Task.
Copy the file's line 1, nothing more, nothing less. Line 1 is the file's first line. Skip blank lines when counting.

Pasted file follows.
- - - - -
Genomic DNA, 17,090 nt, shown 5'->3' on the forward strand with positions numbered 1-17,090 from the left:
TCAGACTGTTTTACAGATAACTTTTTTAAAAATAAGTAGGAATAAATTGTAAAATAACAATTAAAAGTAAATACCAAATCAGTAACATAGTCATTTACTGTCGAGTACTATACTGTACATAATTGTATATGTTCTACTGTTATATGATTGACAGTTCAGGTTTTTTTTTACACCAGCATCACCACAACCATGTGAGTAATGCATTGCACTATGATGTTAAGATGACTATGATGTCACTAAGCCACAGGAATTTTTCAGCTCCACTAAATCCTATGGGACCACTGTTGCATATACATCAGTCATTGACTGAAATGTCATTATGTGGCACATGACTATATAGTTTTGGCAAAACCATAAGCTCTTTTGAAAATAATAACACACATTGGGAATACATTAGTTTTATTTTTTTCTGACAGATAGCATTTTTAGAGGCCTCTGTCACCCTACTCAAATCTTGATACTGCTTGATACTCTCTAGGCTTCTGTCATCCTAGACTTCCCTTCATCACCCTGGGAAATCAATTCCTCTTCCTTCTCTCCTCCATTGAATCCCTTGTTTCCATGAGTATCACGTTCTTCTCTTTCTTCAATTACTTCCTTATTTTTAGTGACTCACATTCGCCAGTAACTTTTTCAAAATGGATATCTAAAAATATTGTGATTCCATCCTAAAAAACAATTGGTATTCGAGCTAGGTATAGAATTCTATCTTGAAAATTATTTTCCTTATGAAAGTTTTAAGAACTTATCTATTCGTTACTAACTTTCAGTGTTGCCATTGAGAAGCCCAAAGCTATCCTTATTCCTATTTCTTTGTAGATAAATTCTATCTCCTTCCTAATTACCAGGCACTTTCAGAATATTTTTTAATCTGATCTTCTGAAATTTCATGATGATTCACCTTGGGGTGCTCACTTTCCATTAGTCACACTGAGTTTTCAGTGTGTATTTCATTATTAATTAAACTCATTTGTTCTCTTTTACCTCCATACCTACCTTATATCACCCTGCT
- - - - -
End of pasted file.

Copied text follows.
Genomic DNA, 17,090 nt, shown 5'->3' on the forward strand with positions numbered 1-17,090 from the left: